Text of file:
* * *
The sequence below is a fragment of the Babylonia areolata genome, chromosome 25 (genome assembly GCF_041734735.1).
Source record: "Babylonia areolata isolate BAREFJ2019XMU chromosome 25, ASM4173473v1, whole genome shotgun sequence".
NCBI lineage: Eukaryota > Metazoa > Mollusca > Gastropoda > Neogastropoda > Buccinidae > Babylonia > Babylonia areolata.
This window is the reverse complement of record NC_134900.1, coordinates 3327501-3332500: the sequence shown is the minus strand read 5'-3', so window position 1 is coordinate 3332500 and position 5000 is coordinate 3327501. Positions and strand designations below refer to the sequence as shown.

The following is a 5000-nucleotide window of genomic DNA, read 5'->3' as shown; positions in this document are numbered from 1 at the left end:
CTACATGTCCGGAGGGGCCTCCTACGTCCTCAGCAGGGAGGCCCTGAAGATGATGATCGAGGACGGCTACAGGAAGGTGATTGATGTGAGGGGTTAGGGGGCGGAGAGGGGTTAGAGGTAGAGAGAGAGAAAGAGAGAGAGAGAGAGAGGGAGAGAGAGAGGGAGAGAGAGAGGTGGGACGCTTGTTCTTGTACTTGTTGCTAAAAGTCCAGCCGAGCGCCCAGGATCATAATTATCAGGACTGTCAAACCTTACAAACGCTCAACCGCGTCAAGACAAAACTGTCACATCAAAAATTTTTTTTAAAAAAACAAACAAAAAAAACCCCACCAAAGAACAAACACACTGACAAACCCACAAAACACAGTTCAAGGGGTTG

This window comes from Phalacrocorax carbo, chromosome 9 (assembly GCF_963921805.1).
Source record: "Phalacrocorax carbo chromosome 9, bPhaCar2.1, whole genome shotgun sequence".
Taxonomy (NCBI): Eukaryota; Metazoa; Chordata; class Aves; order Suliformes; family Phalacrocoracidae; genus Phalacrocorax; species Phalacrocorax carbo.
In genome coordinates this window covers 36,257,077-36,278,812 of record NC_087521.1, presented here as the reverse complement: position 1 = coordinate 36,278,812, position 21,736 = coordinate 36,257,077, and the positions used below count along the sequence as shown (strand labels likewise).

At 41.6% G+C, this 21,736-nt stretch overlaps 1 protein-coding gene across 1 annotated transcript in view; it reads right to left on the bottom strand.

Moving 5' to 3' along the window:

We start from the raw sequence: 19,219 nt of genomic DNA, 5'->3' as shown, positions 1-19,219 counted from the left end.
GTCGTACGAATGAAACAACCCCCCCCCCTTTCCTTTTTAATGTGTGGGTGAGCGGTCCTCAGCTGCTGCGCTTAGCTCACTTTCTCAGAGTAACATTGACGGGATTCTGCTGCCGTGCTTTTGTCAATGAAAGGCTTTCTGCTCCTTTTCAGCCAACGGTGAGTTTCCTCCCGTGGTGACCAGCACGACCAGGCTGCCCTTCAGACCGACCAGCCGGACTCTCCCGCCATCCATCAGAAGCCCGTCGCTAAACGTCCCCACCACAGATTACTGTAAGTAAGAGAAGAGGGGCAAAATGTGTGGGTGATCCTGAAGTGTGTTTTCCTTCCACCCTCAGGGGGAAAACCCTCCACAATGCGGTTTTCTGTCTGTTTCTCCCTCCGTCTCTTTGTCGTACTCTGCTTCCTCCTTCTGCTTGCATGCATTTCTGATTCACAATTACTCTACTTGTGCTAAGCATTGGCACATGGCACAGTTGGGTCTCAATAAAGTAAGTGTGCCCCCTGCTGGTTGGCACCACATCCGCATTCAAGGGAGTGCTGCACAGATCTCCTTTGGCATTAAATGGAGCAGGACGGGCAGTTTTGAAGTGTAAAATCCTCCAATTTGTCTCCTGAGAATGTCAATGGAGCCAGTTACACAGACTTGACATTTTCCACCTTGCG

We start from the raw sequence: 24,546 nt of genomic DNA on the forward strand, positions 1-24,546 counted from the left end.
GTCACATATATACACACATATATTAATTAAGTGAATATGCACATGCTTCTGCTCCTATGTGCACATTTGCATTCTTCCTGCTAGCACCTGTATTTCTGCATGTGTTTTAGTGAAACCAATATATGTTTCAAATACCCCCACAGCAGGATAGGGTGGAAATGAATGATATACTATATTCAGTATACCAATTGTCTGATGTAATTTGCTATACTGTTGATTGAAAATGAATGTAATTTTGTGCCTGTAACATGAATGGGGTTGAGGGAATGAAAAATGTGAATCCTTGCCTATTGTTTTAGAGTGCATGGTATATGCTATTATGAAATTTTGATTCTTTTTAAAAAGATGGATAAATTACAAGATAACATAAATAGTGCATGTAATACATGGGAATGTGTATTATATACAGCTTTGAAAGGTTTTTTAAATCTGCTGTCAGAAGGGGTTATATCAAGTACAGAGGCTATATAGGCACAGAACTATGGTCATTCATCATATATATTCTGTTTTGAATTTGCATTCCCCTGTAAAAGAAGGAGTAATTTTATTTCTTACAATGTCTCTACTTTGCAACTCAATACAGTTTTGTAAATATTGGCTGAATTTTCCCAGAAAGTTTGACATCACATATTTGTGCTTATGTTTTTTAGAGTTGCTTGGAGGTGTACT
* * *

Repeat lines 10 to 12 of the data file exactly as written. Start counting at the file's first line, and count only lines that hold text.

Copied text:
In genome coordinates this window covers 36,257,077-36,278,812 of record NC_087521.1, presented here as the reverse complement: position 1 = coordinate 36,278,812, position 21,736 = coordinate 36,257,077, and the positions used below count along the sequence as shown (strand labels likewise).

At 41.6% G+C, this 21,736-nt stretch overlaps 1 protein-coding gene across 1 annotated transcript in view; it reads right to left on the bottom strand.

Moving 5' to 3' along the window: